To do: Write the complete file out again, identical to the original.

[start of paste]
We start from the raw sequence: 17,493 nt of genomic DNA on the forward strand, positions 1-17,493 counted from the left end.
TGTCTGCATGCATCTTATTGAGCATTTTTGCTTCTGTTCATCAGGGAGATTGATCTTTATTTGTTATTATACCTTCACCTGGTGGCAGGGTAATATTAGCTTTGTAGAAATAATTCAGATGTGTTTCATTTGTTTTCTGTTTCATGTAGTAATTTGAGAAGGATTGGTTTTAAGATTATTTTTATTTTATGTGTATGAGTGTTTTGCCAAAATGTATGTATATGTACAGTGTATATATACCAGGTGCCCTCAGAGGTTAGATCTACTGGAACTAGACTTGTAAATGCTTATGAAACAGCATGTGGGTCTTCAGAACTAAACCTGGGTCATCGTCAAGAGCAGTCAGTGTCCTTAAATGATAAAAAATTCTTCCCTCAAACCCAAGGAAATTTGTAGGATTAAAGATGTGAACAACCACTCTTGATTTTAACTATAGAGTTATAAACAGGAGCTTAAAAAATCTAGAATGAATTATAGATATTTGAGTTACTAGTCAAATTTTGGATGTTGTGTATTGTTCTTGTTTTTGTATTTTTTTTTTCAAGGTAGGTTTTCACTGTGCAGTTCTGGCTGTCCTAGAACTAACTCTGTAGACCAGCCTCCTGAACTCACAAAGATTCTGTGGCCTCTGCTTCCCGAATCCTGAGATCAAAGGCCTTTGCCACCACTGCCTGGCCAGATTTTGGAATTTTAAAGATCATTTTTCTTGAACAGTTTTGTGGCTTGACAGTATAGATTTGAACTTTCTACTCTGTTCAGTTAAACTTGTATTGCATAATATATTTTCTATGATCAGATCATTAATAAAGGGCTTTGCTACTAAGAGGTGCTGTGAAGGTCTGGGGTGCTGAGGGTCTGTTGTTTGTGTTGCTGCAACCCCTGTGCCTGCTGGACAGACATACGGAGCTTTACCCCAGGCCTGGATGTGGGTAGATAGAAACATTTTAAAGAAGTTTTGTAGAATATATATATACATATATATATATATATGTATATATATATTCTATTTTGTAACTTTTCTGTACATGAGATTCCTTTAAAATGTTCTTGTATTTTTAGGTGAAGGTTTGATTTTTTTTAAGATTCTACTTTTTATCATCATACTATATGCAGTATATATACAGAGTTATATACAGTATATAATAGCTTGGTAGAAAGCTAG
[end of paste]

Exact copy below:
We start from the raw sequence: 17,493 nt of genomic DNA on the forward strand, positions 1-17,493 counted from the left end.
TGTCTGCATGCATCTTATTGAGCATTTTTGCTTCTGTTCATCAGGGAGATTGATCTTTATTTGTTATTATACCTTCACCTGGTGGCAGGGTAATATTAGCTTTGTAGAAATAATTCAGATGTGTTTCATTTGTTTTCTGTTTCATGTAGTAATTTGAGAAGGATTGGTTTTAAGATTATTTTTATTTTATGTGTATGAGTGTTTTGCCAAAATGTATGTATATGTACAGTGTATATATACCAGGTGCCCTCAGAGGTTAGATCTACTGGAACTAGACTTGTAAATGCTTATGAAACAGCATGTGGGTCTTCAGAACTAAACCTGGGTCATCGTCAAGAGCAGTCAGTGTCCTTAAATGATAAAAAATTCTTCCCTCAAACCCAAGGAAATTTGTAGGATTAAAGATGTGAACAACCACTCTTGATTTTAACTATAGAGTTATAAACAGGAGCTTAAAAAATCTAGAATGAATTATAGATATTTGAGTTACTAGTCAAATTTTGGATGTTGTGTATTGTTCTTGTTTTTGTATTTTTTTTTTCAAGGTAGGTTTTCACTGTGCAGTTCTGGCTGTCCTAGAACTAACTCTGTAGACCAGCCTCCTGAACTCACAAAGATTCTGTGGCCTCTGCTTCCCGAATCCTGAGATCAAAGGCCTTTGCCACCACTGCCTGGCCAGATTTTGGAATTTTAAAGATCATTTTTCTTGAACAGTTTTGTGGCTTGACAGTATAGATTTGAACTTTCTACTCTGTTCAGTTAAACTTGTATTGCATAATATATTTTCTATGATCAGATCATTAATAAAGGGCTTTGCTACTAAGAGGTGCTGTGAAGGTCTGGGGTGCTGAGGGTCTGTTGTTTGTGTTGCTGCAACCCCTGTGCCTGCTGGACAGACATACGGAGCTTTACCCCAGGCCTGGATGTGGGTAGATAGAAACATTTTAAAGAAGTTTTGTAGAATATATATATACATATATATATATATATGTATATATATATTCTATTTTGTAACTTTTCTGTACATGAGATTCCTTTAAAATGTTCTTGTATTTTTAGGTGAAGGTTTGATTTTTTTTAAGATTCTACTTTTTATCATCATACTATATGCAGTATATATACAGAGTTATATACAGTATATAATAGCTTGGTAGAAAGCTAG